Remember last summer when I tried out solar dyeing? Here are the results (finally, I photographed them). That’s 5 skeins of DK weight super wash merino wool dyed with dried, and then re-hydrated, red chilies. There’s also one skein of sock yarn dyed with black beans. A decent first go around with a fairly difficult process if you go all natural.
Now, what to make?
This is my first attempt at solar dyeing wool. I’ve thought about it in the past, but never actually tackled it. Given that I’m in the mecca of sun for 2 weeks with plenty of free time, I figured the trip afforded the perfect opportunity to try it out. The first step was to skein my bare yarn (5 skeins of merino DK weight wool and 2 skeins of fingering merino superwash wool) and soak it in warm water for 20-30 minutes so the dyes evenly penetrate the fibers.
After reading a piece on solar dyeing with natural dyes in the recent summer issue of Knit Scene, I figured I’d give the whole natural dye thing a whirl. I followed Caitlin French’s instructions pretty closely, but decided to try a few different items on for color size, namely dehydrated red chilies and black beans.
After steeping my items to help release color, I prepped my quart sized bell jars with mordant (I chose Alum powder, per French’s recommendation for its more environmentally friendly rep), hot water, and a bit of vinegar to alter the water’s PH. I kind of just gambled on amounts, but measured my 2-3 teaspoons Alum per 100 grams of fiber. Otherwise, it was all guesswork.
The mix of chilies also has little nylon sacks filled with tumeric as well, to try and create a less “buttery” yellow and more of a rich one. And in another jar, I combined both black bean water (they steeped in water for about 12-14 hours in the sun and overnight) and onion skins to see if the combination would create a richer blue/green/brown.
I’m headed to Northern Arizona for the weekend, so they have plenty of alone time in the sun. I’m hoping the longer I let them sit, the more rich the color. Please cross your fingers that this diy adventure is more successes than failures.
Whilst I am in Phoenix and these ghastly hot temperatures, I figured I’d try my first go-around with solar dyeing wool with natural dyes. Step one was to take a risk and use what’s local. These dehydrated chilies were left in the sun for a few hours to draw out their color. It worked, but fingers crossed its enough to penetrate my fibers.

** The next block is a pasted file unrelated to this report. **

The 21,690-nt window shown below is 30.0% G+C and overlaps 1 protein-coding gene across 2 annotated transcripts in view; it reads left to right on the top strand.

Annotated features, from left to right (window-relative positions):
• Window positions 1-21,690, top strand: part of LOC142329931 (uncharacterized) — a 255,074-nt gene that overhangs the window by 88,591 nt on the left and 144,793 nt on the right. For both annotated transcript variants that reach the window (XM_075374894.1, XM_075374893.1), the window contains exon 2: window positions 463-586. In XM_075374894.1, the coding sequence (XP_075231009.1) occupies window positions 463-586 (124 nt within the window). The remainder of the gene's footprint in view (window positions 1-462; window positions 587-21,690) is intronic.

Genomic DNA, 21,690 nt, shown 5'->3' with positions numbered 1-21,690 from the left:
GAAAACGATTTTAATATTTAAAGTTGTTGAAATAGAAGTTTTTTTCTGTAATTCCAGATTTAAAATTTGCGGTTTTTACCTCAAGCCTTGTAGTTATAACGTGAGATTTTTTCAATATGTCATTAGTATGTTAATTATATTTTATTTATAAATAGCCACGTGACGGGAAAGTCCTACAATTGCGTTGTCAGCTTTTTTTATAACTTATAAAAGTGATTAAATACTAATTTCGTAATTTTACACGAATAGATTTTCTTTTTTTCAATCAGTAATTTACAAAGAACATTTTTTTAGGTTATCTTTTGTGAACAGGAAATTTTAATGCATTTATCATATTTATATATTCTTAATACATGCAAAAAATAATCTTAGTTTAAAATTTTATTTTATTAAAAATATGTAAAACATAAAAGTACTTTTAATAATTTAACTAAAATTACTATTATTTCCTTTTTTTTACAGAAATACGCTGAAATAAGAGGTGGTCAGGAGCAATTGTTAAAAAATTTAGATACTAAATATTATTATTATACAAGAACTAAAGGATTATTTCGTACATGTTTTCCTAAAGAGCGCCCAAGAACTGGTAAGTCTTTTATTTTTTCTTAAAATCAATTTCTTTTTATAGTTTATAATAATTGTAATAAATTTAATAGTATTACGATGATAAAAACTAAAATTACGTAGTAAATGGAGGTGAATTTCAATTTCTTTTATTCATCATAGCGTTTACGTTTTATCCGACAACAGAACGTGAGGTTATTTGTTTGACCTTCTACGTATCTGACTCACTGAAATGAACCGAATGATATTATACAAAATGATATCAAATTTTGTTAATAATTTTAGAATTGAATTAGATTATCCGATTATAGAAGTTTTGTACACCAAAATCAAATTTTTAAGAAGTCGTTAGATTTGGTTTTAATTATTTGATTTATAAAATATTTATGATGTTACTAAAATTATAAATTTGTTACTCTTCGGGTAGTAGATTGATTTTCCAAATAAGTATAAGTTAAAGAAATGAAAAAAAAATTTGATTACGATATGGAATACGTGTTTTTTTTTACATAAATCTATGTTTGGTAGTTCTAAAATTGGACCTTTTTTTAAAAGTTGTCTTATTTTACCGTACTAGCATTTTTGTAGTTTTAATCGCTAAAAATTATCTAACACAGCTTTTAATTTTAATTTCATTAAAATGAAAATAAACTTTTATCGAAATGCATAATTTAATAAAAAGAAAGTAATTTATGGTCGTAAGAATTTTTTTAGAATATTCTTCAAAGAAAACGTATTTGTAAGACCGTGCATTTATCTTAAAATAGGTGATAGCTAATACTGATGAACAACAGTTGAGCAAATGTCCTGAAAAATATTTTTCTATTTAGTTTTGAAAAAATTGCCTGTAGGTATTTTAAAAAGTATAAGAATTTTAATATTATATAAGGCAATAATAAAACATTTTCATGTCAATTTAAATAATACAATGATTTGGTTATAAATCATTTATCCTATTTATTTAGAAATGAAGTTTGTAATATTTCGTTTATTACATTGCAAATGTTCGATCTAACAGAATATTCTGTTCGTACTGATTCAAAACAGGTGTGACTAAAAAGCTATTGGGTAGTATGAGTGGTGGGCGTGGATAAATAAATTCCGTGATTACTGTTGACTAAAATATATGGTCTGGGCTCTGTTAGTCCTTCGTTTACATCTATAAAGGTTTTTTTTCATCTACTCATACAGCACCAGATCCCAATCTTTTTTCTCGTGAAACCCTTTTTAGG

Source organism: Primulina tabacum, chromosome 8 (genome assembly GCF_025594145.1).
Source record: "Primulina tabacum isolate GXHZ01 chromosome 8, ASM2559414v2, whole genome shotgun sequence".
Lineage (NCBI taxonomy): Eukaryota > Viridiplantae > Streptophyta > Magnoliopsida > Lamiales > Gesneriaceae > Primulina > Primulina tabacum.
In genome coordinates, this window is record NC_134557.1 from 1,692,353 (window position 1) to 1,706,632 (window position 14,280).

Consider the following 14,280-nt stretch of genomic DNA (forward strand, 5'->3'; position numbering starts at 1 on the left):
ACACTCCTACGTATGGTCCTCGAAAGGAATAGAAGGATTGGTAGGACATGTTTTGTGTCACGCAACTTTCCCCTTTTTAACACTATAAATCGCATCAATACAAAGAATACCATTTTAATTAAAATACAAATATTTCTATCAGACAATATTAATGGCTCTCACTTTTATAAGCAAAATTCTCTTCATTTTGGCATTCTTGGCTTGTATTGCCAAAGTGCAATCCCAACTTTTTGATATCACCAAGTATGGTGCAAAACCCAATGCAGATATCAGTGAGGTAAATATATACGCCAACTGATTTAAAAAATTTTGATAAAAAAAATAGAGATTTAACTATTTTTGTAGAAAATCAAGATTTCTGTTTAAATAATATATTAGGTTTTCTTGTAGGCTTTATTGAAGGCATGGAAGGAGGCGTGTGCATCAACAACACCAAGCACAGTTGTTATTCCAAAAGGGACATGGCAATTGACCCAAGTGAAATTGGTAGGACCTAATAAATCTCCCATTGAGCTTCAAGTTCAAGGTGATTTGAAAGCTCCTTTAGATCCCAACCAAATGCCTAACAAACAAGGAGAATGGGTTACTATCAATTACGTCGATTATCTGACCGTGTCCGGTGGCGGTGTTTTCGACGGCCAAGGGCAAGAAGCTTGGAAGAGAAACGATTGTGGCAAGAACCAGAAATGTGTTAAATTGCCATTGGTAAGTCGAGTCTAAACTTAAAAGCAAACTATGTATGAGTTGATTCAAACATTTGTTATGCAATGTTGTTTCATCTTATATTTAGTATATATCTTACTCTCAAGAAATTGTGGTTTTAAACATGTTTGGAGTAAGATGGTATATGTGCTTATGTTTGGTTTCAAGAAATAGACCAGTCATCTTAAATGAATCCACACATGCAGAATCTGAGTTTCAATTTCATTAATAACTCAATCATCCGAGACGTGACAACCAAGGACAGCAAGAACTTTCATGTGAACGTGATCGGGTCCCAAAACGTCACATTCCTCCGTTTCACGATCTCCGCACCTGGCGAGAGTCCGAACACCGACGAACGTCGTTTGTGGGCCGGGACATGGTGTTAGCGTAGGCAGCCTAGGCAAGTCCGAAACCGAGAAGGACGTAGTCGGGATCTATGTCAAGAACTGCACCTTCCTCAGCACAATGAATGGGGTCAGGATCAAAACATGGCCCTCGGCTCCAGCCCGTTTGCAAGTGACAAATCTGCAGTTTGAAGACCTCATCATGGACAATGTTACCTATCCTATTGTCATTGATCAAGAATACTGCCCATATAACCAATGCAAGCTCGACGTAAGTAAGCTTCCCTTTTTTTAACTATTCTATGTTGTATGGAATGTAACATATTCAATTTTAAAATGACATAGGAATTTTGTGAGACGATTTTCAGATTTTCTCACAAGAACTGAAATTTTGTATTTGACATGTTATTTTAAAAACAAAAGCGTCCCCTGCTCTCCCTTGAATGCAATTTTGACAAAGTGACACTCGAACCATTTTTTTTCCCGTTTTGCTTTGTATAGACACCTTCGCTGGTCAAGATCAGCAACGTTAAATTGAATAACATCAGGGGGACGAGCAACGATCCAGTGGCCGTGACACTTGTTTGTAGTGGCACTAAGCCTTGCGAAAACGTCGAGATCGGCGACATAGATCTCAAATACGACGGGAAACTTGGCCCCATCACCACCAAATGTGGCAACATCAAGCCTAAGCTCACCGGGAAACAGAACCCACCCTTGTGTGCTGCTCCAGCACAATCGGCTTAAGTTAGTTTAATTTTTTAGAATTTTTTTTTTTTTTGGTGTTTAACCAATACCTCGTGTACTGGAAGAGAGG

I could get into this.
This past weekend, my good friend Mackenzie and I decided to try our first hand at tea dyeing natural fibers (Remember! She has a column for Kraftworkin, Mackenzie Makes).
We scooped up some plain white cotton tshirts (two for her, one for me) and we took an old, ratty cotton twin bed sheet and cut it into strips for long cotton scarves.
Might I suggest scoring teas to dye with on the cheap at Trader Joe’s; we decided to mix it up a bit–buying a cranberry tea with real fruit and hibiscus and whatnot in it, thinking it would give a decidedly pinkish purple hue to our dyes, as well as a chamomile-peppermint for an antiqued lace look.
The “dye bowls” were pretty spectacular looking; the cranberry tea created this brilliant pinkish mauve hue, and as we let it steep longer, it took on a deep purple, nearly blackish gray feel.
The dyeing went easy; we had pinks, antiques, and the like. Then we rung them out and dried them to “set” the color. Oops…because they all came out the same grayish antique. Apparently the pinks and the yellows bled in the dryer and gray it was.
But the gray was pretty splendid nonetheless. The washed out gray looks used in a really delicate way; and the scarf being a grayish hue means it will go with a whole bunch more stuff.
I’ve already tried tea dyeing again–this time with pomegranate tea and just one half of a twin bed sheet to see if I can create a scarf that’s a purply color. It’s setting right now. Results soon.
As always, snaps of the tea dyeing at its Flickr set.